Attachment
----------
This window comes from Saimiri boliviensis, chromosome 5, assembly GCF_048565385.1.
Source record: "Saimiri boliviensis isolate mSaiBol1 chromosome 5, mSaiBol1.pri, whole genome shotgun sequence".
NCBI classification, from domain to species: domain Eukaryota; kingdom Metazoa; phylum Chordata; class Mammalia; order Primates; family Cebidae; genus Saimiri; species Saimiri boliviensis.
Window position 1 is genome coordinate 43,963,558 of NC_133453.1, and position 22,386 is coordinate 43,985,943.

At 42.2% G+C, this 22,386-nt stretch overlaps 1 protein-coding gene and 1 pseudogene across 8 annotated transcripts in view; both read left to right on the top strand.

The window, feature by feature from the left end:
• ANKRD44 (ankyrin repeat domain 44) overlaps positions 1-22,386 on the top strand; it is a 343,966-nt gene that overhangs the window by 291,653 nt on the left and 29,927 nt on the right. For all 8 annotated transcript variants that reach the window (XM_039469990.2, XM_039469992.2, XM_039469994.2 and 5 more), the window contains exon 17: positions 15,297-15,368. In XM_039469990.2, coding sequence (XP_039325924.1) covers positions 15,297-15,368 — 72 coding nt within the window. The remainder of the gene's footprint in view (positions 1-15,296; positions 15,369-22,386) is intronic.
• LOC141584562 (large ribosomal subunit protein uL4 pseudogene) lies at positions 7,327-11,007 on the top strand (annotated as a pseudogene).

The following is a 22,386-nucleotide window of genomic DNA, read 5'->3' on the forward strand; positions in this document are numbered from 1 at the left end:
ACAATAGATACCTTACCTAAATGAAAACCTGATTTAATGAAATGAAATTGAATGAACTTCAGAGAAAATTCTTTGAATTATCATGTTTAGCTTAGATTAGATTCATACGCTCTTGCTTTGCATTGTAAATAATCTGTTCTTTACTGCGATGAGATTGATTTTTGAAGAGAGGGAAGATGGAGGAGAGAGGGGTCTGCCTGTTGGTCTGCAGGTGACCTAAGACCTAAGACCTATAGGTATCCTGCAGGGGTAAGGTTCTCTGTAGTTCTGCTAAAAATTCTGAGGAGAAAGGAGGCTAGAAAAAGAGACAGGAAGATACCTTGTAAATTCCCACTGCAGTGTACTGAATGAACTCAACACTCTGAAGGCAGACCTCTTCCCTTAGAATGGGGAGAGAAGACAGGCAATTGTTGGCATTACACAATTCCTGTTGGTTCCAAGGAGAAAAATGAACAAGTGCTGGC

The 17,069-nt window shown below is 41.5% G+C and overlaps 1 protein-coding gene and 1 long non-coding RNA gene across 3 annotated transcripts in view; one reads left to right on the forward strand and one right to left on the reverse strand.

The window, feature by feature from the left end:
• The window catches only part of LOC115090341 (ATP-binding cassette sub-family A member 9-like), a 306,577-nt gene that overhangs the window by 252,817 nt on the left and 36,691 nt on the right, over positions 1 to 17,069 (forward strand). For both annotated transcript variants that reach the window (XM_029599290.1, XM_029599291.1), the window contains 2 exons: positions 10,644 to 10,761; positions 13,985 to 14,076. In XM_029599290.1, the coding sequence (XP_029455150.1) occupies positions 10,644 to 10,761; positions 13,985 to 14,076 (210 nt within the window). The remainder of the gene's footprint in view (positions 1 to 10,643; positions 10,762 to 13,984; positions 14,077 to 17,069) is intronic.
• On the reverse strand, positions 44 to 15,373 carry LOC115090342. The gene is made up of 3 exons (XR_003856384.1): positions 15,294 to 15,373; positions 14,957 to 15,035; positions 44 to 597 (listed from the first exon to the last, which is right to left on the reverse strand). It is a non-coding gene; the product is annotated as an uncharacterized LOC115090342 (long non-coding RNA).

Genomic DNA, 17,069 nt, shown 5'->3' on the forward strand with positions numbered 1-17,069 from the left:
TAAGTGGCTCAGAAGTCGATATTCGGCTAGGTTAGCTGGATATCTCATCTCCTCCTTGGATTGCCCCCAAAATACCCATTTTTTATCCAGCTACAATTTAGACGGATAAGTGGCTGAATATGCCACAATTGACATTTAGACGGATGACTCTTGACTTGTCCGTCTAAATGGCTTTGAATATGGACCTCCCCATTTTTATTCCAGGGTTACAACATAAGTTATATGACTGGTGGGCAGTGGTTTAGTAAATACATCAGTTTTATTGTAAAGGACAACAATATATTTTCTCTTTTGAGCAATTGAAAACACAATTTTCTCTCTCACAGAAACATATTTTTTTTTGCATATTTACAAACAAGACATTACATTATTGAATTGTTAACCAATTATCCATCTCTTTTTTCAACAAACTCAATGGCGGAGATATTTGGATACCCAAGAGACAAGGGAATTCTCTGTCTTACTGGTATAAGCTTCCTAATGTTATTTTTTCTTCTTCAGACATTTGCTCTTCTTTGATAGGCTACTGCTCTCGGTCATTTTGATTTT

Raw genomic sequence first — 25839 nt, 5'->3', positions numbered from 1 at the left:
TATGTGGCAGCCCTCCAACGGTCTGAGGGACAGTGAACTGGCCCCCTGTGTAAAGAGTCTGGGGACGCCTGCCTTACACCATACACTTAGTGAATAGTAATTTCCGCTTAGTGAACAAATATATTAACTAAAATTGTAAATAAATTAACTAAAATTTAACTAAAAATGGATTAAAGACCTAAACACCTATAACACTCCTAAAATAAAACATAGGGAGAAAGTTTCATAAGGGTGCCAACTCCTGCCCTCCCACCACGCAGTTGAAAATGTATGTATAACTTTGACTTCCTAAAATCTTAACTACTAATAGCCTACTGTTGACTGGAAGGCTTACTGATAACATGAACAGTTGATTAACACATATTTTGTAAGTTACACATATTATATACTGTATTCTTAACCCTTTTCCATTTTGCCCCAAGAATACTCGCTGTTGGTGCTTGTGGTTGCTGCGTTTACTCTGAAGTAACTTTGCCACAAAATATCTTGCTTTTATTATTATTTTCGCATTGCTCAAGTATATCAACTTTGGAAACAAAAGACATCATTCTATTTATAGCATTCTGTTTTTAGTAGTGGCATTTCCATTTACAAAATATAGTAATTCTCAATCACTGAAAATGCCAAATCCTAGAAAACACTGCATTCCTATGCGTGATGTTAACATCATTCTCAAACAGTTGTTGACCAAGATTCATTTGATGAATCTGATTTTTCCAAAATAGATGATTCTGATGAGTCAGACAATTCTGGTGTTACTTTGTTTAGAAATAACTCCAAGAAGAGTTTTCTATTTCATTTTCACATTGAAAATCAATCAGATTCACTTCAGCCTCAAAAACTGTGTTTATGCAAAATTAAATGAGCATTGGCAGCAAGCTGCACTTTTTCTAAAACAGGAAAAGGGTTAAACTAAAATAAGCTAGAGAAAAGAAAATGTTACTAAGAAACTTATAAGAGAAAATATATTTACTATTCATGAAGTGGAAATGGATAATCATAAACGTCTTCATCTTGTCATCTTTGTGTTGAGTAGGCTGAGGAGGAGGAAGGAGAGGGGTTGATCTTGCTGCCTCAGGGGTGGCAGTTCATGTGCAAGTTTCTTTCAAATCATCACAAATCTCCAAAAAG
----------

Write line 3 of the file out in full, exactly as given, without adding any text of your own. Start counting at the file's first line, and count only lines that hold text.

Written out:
NCBI classification, from domain to species: domain Eukaryota; kingdom Metazoa; phylum Chordata; class Mammalia; order Primates; family Cebidae; genus Saimiri; species Saimiri boliviensis.